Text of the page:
The tight-knit communities of the London, Birmingham and Manchester Chinatowns have been hit hard by the pandemic, their atmospheric shops and restaurants, a draw for crowds of tourists, being wiped out overnight. Georgina Quach looks at how operators are finding a pathway back to profit.
When restaurateur James Wong woke up one morning in March 2020, the future of Birmingham's oldest Chinese restaurant was suddenly forced out of his hands.
Chung Ying (pictured above) was converted from a synagogue into a restaurant by Wong's parents in 1981, and it kicked off the establishment of Birmingham's Chinatown and Brummies' love for Chinese food. For four decades, his eaterie has seen families, friends and strangers gathered around steaming towers of dim sum, but when government ministers triggered the ‘stay at home' order, Wong found himself saddled with excess produce, sky-high bills and an anxious workforce – as well as a fear of catching the virus.
Birmingham's historic neighbourhood, home to many Chinese-owned eateries, shops and karaoke bars, turned into a "ghost town," says Wong, who is also chair of the Southside Business Improvement District (BID), which represents Chinatown.
"The bills were up to my eyeballs. Utilities, rent, suppliers and contracts all had to be paid, but there was no money coming in," he says. By autumn, the Birmingham-born restaurateur had racked up six-figure debts. Office restrictions had crippled the steady lunch trade on which Chung Ying's sister restaurant in Birmingham's business district had depended and Wong had no option but to close the once-bustling venue for good.
"I was thinking ‘what is the point?' You work so hard to open the restaurant and keep up momentum, then you are forced to close," says Wong. The decision was not taken lightly, he explains, and the closure itself came at a huge cost.
But, even though shutting his latest venture had dented his pride, Wong was determined to keep the original Chung Ying restaurant open for takeaway throughout the pandemic.
"It was a pretty scary time [when the outbreak began] because while everyone was at home, locked away, we had to keep our business going. We were only managing to make 10% of what we would normally make."
Running a takeaway was alien to Wong, who recalls the "bedlam" of their first weekend, when patrons had to wait over three hours for food as delivery drivers couldn't cope with the demand. Although morale was low, Wong's staff – many of whom have served Chung Ying for more than 10 years – were willing to weather the challenges.
"A lot of my peers have said it is impossible to get staff at the moment. Because I stayed open all the way through, a lot of the staff have been very loyal to us – I see them more often than I see my own family. I feel lucky that my guys have stayed."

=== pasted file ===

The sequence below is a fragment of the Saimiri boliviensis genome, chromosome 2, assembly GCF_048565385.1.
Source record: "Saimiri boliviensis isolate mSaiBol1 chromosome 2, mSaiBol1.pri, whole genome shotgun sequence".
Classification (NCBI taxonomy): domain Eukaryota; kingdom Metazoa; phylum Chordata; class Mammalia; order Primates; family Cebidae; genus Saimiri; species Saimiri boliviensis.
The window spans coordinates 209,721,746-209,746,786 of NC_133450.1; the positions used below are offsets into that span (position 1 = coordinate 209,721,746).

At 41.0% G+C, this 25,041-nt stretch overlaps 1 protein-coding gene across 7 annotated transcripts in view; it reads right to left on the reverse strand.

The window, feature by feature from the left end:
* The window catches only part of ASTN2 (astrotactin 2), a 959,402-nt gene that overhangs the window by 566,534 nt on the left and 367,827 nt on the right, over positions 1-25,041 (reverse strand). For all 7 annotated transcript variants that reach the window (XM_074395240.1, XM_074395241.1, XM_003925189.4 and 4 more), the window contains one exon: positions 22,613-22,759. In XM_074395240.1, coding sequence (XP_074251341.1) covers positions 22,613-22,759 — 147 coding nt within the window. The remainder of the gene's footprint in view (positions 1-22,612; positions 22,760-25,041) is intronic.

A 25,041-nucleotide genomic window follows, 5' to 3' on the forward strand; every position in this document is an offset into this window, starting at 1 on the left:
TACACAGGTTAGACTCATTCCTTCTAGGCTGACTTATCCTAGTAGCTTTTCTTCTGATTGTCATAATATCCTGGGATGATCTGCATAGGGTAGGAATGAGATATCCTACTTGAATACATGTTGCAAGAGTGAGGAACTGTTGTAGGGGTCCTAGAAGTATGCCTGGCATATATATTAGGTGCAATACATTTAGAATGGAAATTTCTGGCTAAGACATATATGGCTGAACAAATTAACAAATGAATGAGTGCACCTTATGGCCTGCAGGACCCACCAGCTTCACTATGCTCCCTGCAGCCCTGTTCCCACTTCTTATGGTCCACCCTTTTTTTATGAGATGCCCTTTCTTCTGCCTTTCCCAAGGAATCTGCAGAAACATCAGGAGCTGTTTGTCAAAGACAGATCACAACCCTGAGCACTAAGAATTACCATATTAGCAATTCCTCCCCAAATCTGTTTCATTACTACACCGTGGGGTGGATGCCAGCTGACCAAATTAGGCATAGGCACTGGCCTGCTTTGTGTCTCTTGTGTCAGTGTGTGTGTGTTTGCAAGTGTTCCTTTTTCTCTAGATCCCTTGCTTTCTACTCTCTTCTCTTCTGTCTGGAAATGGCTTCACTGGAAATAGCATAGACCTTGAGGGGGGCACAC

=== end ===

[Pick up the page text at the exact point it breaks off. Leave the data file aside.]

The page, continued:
Because I stayed open all the way through, a lot of the staff have been very loyal to us
A community on edge
Terry Lim, who runs Yuet Ben restaurant in Liverpool's Chinatown with his wife Theresa, say customer levels are down by 75% because his predominantly middle-aged customers are still scared of catching coronavirus.
"I am struggling to stay sane and not be depressed," says Lim. Yuet Ben – one of Liverpool's oldest Chinese eateries – has welcomed famous faces including Cliff Richard and Dawn French during its 50-year history. "Fortunately, we own the building and received support from our local council, in the form of a business rates rebate and financial grants," he adds.
Chinatown's mix of mainly independent food retailers and restaurants was a source of strength before the pandemic started, drawing vast crowds even as the UK high street suffered. That's now become its greatest weakness during the pandemic as tourist numbers have fallen, leaving the many small operators that run Chinatown's noodle bars and boutiques on the edge of a precipice.
In London, vacancy rates in Chinatown have more than doubled during the pandemic, with shops and restaurants cutting leases they cannot afford. The number of empty units in Chinatown and Soho landlord Shaftesbury's estate has more than tripled since the outbreak began, according to Bloomberg.
"Our landlord has been very efficient and supportive in helping us run as normal as possible, but lockdown and restrictions are very, very difficult to manage for everyone in the sector," says Tony Fang, founder of Bubblewrap, a waffle shop based in London's Chinatown.
The purveyor of the lavish Hong Kong street snack – a Generation Z hit, amassing 33 million Facebook video views – is currently running at 45% of its normal volume. "Last year was a lot worse and we were constantly feeling anxious about the changing regulations," says Fang.